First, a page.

After reading Ancestral Journeys, I decided to get J. P. Mallory’s The Origins of the Irish. A bit on the academic side for some, but definitely a good dive into the literature. Mallory is well aware of the latest genetic research, so this is as up-to-date as it gets. It’s a good case study in how multidisciplinary prehistoric studies should be done.
As I’ve suggested earlier prehistory looks to be a good deal more complex than we had previous thought, so expanding beyond single methodological perspectives is probably essential if we really care about truth.
In other news, a short piece in The New York Times refers to Salafis as ‘ultraconservative.’ I think this misleads most people about the nature of Salafism: it is a radical utopian system which recently arose out of Islam’s confrontation with Western derived modernity. It isn’t conserving anything. This aspect of Salafism explains why Saudi Arabia condones the bulldozing of Muhammed’s tomb and celebrates modern monumental architecture in Islam’s holy city.
I recently read Ancestral Journeys: The Peopling of Europe from the First Venturers to the Vikings by Jean Manco. You can find more information at her website, but I pretty much would recommend this book to all my non-scientist readers. I’d recommend it to many of the scientists too, if you are rather weak on archaeology, because that’s where Manco’s knowledge is really impressive. It’s not a perfect book, and I don’t agree with all the details, but it’s a very detailed, dense, and fast read.
There was a question below in regards to the Fast Company profile of 23andMe and what they’re trying to do. A major ethical issue brought up is whether it is acceptable to type children and disclose possible disease risk later on in life. As an extreme case, what if you find out that your child is going to develop a life threatening disease by the time they’re 40? My own perspective as a parent is that I’d like to know, and I’d probably want to tell my child as soon as I think they can handle it. The reason is simple: you base your life decisions on various aspects of life expectancy. People put things off, or forgo consumption, all the time.
I am old enough to remember card catalogs. They did not make me happy. As a small child I noticed omissions and incorrect classifications so often that for long periods of time I would simply avoid the catalog, and methodically consume books from whole sections of the public library in line with my preferences through tedious manual browsing. I am also old enough to remember when the internet was still primitive in its data organization and storage capacity (i.e., pre-Google, pre-Wikipedia), and the library was the first, last, and best, recourse toward retrieving data. When Braveheart was released in 1995 I ran down to the local university library to see if I could find more about the protagonist’s biography than was present in Britannica. By chance there was a book available on the life and times of William Wallace, but it was checked out, and there were more than 10 holds ahead of me! This was not an uncommon occurrence in the age before the data rich internet. The reality is what I wanted to know about Wallace is probably found in the Wikipedia entry, but then there was no Wikipedia! These are just a few of the reasons that I have little patience for neo-Luddites such as Nicholas Carr. When I read Carr’s “old man” jeremiads I always wonder, “son, were you even around back in my day?”*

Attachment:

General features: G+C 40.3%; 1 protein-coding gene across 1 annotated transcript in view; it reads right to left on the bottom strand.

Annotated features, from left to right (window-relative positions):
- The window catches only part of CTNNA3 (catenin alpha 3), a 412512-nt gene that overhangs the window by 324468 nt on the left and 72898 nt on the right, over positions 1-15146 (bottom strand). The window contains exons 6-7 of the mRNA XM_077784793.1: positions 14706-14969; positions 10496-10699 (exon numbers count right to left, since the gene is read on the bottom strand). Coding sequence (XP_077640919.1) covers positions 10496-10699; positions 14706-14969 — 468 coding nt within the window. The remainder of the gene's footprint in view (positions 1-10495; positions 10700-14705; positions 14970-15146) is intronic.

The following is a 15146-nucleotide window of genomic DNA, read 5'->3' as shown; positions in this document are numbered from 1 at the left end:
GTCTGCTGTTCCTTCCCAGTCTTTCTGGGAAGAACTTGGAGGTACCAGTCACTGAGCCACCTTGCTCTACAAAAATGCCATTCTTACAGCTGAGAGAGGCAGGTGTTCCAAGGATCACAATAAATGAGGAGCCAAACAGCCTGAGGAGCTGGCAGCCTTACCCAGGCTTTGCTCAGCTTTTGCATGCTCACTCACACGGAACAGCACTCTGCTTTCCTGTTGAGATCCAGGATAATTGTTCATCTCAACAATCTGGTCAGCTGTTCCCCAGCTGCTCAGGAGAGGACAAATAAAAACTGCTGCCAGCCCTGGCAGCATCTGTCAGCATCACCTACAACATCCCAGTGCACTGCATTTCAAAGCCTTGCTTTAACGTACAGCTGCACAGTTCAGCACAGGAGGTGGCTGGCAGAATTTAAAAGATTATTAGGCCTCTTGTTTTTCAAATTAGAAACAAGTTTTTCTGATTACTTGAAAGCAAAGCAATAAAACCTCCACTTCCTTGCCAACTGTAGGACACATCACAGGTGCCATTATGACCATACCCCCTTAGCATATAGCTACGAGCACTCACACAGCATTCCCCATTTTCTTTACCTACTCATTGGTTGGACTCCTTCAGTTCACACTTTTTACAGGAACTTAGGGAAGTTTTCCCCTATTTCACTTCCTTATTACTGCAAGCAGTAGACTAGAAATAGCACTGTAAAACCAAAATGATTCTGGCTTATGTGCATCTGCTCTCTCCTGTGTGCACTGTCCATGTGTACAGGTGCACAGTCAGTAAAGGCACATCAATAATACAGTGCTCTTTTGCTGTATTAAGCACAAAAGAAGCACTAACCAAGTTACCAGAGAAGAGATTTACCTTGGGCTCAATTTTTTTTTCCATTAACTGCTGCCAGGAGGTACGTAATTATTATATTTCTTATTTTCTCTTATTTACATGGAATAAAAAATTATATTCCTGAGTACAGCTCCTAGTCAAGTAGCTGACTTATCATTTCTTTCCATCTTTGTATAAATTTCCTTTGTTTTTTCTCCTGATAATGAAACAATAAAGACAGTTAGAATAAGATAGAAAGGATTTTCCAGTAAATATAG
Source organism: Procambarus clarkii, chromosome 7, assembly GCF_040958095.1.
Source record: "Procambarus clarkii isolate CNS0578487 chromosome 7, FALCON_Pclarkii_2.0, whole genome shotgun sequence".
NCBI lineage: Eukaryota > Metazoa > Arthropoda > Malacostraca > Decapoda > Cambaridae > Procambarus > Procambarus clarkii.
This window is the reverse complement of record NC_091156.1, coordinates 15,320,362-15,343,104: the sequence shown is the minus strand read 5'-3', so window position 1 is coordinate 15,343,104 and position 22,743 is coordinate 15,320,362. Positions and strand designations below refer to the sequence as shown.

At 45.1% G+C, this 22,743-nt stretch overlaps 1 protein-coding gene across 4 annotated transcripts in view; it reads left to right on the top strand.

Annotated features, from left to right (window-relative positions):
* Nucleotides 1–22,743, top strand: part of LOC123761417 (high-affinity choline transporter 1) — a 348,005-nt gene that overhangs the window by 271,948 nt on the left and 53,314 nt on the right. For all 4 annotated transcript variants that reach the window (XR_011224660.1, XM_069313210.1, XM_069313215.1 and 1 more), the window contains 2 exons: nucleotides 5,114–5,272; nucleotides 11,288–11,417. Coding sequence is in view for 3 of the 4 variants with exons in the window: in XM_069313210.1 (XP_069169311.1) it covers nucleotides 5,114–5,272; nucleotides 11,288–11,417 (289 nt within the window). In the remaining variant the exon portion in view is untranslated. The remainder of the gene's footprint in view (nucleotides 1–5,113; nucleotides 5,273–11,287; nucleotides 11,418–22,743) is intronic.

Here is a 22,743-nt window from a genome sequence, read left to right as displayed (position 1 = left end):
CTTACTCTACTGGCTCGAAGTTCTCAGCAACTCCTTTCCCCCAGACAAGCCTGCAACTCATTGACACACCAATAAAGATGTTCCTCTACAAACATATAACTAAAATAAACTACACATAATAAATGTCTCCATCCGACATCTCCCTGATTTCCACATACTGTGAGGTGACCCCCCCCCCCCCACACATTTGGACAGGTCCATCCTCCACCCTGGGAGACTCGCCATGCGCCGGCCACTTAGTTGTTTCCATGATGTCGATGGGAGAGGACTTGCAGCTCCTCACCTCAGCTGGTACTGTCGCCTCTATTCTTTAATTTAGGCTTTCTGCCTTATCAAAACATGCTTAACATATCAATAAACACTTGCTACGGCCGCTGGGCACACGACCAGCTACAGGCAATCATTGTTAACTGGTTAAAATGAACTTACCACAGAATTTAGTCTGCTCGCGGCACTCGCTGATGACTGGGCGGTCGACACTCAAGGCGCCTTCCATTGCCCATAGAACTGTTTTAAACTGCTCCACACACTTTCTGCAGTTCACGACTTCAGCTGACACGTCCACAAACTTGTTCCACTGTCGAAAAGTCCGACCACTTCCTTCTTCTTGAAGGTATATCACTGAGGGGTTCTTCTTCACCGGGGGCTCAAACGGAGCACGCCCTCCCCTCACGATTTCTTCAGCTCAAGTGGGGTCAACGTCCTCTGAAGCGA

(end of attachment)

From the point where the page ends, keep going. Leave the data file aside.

Update: Due to the vociferous and emotive nature of many comments, I am not publishing over half submitted on this post. Just so you know your chances…
One thing that I have read repeatedly is that circumcision rates in the United States have fallen over the past generation. For non-Americans in the readership, yes, American males are customarily circumcised even if they are not from a religious or cultural tradition where this is the norm (i.e., they are not Muslim, Jewish, or East or West African). For Americans, yes, circumcision has nothing to do with Christianity (something that would be obvious if more Americans actually read the New Testament, instead of just quoting selective passages from it). But looking more closely at the data it seems that the decline in circumcision is predominantly a function of its collapse as a normative practice in the western states!
Update: Also see, Pimpin’ the ghetto:
Pimps who run what little economy exists in the ghetto. They control the humanities ghetto, have old boys patronage networks to fall back on, and have a great deal in a slummy part of town. In other words, folks who get tenure-track PhDs at research universities.
The American Historical Association is run by pimps for pimps — by professors at research universities, for professors at research universities. That their policy does not help the public or most PhD graduates of history programs is besides the point. They are an old boys network protecting themselves.
The AHA isn’t out ot protect disaster tourists, or losers, or escapees. The AHA is by, for, and of pimps.
This isn’t too criticize pimps — if you actually love the ghetto, why not be successful in it? — but to say that not everything they do is in your best interests.